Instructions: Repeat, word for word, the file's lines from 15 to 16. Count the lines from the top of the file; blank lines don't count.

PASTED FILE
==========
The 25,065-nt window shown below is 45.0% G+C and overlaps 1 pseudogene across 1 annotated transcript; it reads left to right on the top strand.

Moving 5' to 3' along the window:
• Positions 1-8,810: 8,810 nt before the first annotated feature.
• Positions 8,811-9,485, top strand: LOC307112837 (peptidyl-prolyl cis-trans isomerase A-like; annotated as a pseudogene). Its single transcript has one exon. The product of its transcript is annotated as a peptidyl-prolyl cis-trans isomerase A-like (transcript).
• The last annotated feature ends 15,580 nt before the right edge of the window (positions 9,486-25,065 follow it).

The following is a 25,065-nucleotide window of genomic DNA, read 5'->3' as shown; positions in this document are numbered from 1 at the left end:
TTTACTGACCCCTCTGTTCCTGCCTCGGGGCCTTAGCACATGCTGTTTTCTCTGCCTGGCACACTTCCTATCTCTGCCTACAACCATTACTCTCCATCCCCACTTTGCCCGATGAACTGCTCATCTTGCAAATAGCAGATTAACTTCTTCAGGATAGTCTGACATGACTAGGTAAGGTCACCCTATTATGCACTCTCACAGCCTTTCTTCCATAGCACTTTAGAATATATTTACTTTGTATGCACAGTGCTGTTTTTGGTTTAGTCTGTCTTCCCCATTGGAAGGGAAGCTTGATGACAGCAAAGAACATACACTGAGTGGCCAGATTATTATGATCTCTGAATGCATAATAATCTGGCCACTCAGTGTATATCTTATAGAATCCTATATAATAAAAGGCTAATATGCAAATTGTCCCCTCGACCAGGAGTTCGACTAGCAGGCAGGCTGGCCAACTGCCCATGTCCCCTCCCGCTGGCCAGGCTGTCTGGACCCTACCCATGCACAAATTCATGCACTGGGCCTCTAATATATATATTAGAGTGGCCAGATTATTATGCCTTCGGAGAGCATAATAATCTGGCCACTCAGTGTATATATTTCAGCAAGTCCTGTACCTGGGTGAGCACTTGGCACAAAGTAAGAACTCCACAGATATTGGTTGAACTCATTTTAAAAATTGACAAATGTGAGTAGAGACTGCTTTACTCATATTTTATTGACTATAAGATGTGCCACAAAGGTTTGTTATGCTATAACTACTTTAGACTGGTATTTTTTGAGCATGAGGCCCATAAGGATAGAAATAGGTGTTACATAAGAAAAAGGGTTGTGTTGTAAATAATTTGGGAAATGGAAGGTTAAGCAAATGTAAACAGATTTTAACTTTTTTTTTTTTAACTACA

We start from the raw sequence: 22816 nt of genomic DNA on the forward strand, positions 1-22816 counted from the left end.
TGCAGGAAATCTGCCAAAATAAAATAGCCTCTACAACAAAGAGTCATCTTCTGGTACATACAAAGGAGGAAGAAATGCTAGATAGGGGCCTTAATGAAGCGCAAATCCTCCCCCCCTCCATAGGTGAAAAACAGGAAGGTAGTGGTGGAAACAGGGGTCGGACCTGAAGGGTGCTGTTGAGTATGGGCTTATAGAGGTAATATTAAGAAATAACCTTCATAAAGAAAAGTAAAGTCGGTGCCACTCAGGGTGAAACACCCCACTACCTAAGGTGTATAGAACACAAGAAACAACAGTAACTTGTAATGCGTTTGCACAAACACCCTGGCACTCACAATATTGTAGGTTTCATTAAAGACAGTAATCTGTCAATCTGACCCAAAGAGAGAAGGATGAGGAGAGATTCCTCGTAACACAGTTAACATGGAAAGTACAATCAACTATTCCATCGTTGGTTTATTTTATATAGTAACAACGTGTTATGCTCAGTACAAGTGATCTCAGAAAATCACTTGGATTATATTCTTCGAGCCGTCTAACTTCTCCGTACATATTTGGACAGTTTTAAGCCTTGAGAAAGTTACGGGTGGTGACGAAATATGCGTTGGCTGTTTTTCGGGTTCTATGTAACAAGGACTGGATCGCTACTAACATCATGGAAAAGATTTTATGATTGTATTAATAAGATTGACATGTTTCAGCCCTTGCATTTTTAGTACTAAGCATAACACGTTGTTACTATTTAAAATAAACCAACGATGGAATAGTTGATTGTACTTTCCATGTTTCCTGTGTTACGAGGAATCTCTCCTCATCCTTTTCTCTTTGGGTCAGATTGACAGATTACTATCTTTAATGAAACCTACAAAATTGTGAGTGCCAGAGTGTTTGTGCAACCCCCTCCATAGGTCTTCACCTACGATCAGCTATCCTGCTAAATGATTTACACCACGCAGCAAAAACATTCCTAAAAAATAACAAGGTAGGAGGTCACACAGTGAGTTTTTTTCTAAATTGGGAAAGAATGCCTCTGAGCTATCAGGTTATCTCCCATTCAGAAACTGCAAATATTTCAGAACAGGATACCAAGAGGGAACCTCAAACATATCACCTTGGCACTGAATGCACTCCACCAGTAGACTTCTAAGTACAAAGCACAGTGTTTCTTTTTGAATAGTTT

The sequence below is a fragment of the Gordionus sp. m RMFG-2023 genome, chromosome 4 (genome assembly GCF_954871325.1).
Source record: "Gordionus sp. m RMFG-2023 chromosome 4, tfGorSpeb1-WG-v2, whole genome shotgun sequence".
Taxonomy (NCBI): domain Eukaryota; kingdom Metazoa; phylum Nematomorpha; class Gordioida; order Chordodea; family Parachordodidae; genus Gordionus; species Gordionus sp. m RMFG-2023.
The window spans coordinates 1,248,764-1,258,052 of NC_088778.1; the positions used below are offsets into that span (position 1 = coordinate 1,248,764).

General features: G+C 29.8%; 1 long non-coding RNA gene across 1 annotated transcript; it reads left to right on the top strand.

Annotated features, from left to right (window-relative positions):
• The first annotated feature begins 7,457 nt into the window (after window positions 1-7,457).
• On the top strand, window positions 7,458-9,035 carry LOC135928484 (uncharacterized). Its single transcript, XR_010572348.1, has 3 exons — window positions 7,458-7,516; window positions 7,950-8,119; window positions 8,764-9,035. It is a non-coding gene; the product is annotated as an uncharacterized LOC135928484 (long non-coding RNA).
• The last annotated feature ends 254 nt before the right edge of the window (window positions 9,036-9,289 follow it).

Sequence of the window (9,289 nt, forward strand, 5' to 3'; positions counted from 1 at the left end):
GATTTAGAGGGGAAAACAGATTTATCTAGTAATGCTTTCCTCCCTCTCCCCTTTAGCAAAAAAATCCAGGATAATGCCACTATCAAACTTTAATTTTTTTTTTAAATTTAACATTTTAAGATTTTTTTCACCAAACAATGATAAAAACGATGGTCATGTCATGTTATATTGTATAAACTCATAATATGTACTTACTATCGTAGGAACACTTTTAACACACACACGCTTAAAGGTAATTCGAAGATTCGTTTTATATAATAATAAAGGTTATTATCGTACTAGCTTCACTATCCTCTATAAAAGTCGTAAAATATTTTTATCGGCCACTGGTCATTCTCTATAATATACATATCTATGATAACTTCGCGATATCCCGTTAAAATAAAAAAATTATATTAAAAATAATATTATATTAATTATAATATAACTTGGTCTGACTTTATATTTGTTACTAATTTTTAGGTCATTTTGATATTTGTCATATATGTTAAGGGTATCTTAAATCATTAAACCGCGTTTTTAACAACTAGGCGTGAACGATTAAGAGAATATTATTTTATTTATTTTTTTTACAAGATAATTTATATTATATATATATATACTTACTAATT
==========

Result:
Annotated features, from left to right (window-relative positions):
• The first annotated feature begins 7,457 nt into the window (after window positions 1-7,457).